How to log off | MIT Technology Review

For example, he points out, there’s no need to go on a full digital detox if it’s actually the endless highlight reels on Instagram that make you unhappy — you can set a limit on how many how much time you spend in that specific app. “Also, is technology really the issue? Or is it the person who pissed you off on WhatsApp? he said.

Start setting boundaries

If you’ve done that part and still think there’s a problem, there are steps you can take. If you’ve isolated the cause of any unhappiness — whether it’s a certain person who’s bothering you, the type of content you find within a certain app, or just a desire to spend more time in the real world — you can set boundaries that make you feel more in control.

It can help treat your internet use like intermittent fasting, with strategies like going online only for hours and not every day, says Anna Lembke, professor of psychiatry at Stanford School of Medicine and author of Dopamine Nation: Finding Balance in the Time of Addiction. “Try to delete apps that cause you to wander to parts of the internet you don’t want to go to, and make a specific to-do list of what you do online before you go online,” he adds. “Keep that list going.”

Break the mindless cycle

If, like me, you find that your app checking has become a handy distraction or a way to kill time when you’re bored, you can teach yourself to break the habit and do more. healthy behavior. Jud Brewer, director of research and innovation at Brown University’s Mindfulness Center, recommends a three-step process to break the cycle.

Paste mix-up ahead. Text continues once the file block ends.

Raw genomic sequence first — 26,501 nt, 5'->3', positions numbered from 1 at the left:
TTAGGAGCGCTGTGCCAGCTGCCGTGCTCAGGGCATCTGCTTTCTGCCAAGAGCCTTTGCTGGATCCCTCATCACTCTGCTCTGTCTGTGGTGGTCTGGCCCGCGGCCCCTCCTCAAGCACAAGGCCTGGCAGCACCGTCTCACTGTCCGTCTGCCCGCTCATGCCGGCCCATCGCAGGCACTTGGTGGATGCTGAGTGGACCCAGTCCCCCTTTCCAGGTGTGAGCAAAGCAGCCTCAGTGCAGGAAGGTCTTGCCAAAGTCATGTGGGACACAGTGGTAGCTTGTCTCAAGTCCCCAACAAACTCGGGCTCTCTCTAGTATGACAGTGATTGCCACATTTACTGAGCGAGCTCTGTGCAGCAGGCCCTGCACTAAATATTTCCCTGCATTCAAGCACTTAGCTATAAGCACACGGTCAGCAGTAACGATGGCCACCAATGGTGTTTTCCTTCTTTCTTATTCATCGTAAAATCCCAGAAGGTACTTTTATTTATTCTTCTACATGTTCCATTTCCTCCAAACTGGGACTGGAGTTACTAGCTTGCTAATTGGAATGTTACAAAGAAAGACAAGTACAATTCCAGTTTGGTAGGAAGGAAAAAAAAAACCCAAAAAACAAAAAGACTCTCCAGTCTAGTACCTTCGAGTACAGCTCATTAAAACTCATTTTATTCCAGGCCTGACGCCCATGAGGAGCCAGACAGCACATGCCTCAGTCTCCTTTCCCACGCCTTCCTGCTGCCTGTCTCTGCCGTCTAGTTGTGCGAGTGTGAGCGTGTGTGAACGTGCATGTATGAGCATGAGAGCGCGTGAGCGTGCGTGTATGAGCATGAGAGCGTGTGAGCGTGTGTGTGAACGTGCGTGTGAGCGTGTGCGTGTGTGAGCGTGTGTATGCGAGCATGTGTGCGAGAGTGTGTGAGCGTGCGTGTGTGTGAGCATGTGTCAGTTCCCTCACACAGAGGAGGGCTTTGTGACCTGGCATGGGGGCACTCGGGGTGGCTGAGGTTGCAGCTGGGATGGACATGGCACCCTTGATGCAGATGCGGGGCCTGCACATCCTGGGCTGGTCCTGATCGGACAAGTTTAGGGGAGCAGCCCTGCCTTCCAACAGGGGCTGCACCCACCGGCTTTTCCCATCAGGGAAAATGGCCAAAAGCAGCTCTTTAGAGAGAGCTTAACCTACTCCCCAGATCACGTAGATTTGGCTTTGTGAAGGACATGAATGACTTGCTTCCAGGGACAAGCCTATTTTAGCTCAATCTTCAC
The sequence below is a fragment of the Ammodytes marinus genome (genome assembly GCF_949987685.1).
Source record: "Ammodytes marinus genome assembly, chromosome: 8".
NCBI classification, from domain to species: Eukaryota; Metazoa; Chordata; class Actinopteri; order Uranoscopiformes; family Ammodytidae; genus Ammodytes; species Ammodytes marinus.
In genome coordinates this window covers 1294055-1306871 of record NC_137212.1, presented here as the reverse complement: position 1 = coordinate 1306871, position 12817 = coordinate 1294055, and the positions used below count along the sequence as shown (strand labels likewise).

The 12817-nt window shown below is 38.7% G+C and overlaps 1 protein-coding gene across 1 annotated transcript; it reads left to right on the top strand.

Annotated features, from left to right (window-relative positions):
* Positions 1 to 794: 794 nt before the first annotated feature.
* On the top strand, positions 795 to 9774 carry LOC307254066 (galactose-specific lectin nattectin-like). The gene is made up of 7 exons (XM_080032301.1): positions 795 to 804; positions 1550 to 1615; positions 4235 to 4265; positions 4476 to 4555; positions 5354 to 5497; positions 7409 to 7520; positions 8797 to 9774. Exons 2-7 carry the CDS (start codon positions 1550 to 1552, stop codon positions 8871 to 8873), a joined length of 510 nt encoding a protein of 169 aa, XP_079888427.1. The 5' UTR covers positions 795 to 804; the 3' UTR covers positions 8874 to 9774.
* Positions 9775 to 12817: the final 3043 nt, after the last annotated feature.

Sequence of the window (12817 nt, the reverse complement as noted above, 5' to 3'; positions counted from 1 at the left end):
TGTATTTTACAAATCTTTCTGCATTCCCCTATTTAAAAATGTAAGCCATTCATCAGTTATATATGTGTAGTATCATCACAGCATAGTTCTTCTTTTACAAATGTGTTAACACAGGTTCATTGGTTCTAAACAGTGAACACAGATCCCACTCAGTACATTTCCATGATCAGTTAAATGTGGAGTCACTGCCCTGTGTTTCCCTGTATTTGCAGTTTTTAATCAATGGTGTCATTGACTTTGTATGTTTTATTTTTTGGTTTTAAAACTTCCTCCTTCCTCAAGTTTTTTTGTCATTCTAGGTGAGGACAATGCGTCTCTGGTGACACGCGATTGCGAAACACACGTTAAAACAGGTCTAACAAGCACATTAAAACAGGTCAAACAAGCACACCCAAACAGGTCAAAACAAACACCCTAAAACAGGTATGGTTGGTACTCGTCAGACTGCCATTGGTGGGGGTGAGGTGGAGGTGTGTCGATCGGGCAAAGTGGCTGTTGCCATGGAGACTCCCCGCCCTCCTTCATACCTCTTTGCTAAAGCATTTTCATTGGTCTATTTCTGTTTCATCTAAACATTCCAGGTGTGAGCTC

The first step is to recognize that you are in a habit loop. Consider the fact that you have the compulsion to refresh your work emails even on vacation, for example. Write these issues down so you can keep a record of what you want to address.

The second one is to ask yourself what Brewer calls a fundamental question that applies to any behavior: ”What do I get out of this? Our brains are wired to continue doing things they find rewarding, whether it’s smoking, eating, or checking social media, he explains. “If there’s something rewarding, we’ll continue to do it – that’s the way to reinforce learning. So you can break the prevailing paradigm by making people pay attention to exactly how rewarding the behavior is.” .This will help you know what is good and what is a waste of time.

The third and final step includes recognizing the bigger, better offer—the more rewarding reward that helps you break the habit loop.

This includes asking ourselves what it feels like to check social media, choosing to be curious (which is actually rewarding) about Why We want to know what is happening on Instagram or in our inboxes. We can compare these feelings to what we feel when we read or exercise, for example, to determine which activity is more rewarding. “It works even for clinical conditions,” Brewer added.

Getting out of the doomscrolling malaise requires careful thought, but it is possible. Talking to these experts taught me the importance of catching myself and asking if I really want to look at a load of Instagram stories posted by people I don’t like, or if I do. I will work my way through the articles I have created. stored in Pocket. I am more conscious, more focused, and more conscious about what I allow on my screen. Except for Island of Love. That’s a habit I don’t want to kick.

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